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State of Minnesota
 
 
 
 
 
S.F. No. 888 - State Government, Veterans, and Military Affairs Omnibus Appropriations Bill - the Third Engrossment
 
Author: Senator Tom Saxhaug
 
Prepared By: Stephanie James, Senate Counsel (651/296-0103)
 
Date: April 21, 2015



 

Article 1 – Appropriation

Article 1 appropriates money for state operations and transfers money to the budget reserve as detailed on the spreadsheet.

Article 2 – State Government Operations

Section 1 [Staff] permits the Legislative Coordinating Commission (LCC) to appoint staff to provide research assistance to the Legislative Commission on Data Practices, if funding is available.  This provision is from Senator Limmer’s bill, S.F. No. 1923.

Section 2 [Senate Building Appropriations] establishes standing appropriations for payments required by the lease-purchase agreement between the Department of Administration and the Department of Management and Budget and for operations and maintenance costs associated with the Senate Building.  This section is effective for fiscal year 2016 and later.

Subdivision  1 [Debt service] appropriates annually to the senate from the general fund the amount necessary to pay the principal and interest required under the lease-purchase agreement between the department of administration and the department of management and budget for the Senate Building.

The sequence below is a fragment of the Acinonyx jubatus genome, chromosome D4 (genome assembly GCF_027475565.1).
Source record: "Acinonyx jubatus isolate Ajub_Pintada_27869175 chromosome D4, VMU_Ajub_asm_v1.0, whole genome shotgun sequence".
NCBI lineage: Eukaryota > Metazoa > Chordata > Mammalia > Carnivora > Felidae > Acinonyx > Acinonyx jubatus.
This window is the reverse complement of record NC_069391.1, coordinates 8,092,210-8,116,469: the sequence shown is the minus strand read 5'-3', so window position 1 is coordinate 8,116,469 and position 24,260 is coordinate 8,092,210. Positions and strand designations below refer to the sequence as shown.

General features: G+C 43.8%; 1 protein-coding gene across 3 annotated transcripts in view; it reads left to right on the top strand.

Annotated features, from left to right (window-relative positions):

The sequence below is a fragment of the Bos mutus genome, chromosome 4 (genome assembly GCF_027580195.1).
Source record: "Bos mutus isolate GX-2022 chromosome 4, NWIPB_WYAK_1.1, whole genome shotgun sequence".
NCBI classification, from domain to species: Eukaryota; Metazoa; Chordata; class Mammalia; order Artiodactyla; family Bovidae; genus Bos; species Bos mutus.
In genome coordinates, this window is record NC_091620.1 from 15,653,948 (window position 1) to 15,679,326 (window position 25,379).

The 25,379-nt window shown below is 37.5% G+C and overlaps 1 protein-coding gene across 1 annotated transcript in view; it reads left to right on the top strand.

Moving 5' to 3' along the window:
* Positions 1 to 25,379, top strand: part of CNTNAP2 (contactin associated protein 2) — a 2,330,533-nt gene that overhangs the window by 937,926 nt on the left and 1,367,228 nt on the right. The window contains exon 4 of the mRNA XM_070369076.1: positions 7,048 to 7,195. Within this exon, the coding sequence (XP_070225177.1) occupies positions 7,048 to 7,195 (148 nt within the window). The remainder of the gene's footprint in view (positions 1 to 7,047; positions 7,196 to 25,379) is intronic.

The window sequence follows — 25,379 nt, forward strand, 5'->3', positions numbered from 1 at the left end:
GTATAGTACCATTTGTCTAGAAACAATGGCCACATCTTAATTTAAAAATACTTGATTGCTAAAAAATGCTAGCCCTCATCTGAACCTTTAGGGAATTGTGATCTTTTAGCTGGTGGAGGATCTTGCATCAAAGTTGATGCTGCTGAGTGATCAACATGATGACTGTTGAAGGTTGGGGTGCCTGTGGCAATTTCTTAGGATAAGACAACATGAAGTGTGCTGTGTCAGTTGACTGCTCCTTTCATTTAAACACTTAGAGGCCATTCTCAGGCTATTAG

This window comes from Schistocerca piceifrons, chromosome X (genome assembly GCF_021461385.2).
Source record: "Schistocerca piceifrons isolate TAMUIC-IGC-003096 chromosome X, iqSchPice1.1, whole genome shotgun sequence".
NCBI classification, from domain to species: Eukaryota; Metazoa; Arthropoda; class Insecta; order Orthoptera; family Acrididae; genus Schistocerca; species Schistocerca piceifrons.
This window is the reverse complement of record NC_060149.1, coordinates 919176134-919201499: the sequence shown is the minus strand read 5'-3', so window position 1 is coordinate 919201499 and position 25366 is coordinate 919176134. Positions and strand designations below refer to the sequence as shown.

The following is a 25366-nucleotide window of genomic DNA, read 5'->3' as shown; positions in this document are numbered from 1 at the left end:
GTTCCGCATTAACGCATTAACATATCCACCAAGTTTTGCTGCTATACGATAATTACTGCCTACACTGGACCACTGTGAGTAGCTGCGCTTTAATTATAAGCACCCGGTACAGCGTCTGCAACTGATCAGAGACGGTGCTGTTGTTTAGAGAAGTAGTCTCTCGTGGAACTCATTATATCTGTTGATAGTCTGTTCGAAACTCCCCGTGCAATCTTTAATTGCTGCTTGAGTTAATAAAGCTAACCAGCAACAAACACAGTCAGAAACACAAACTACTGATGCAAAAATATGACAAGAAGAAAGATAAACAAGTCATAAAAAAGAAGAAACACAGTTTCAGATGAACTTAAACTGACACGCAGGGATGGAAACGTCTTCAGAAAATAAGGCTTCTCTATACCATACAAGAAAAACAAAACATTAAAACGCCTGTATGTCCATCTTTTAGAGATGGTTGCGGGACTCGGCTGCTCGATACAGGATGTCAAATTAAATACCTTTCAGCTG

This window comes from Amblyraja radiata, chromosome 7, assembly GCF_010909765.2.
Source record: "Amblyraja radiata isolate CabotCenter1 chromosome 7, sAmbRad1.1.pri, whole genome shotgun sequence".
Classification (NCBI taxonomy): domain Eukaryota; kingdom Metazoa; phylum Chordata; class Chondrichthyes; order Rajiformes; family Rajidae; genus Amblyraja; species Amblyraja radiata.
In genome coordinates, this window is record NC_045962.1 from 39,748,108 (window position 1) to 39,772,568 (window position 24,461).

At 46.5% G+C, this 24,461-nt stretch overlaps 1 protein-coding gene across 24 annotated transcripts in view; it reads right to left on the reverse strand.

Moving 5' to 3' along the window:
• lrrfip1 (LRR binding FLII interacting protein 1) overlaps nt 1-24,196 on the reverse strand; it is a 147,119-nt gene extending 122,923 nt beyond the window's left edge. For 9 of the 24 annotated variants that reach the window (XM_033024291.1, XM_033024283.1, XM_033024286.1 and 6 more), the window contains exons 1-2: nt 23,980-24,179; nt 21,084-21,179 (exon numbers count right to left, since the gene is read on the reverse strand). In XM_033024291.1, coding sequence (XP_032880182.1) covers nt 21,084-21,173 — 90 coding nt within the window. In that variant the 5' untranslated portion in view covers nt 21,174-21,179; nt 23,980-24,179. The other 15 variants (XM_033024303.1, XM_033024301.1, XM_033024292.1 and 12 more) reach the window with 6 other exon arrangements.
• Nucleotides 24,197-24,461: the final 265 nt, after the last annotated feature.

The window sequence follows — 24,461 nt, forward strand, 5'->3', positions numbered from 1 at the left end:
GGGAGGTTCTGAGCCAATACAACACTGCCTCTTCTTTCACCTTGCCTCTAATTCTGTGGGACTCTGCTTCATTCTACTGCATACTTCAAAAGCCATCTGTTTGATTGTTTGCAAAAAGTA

Subdivision 2 [Operations and maintenance] appropriates specified amounts beginning in fiscal year 2016 to the senate to pay for operations and maintenance costs associated with the Senate building.  Authorizes the senate to contract for operations and maintenance with an entity other than the commissioner of administration in certain circumstances. Requires the commissioner of administration to report annually to the legislature on the use and planned use of the appropriations for operations and maintenance for the Senate Building.

Section 3 [Prepay Software, Subscriptions, United States Documents] authorizes the commissioner of administration to allow an agency to make advance deposits for information technology hosting services.

Section 4 [Legislative Approval Required for Fees] precludes an agency from proposing a fee or fine increase that is more than ten percent from one biennium to the next. This section is effective August 1, 2016.

Section 5 [Accommodation Reimbursement] establishes a program for reimbursing a state agency for the expenses the agency incurs in making certain “reasonable accommodations” for an employee, or applicant for employment, who has a qualifying disability, as required by law.  The section establishes a dedicated fund for this purpose and appropriates money to the fund.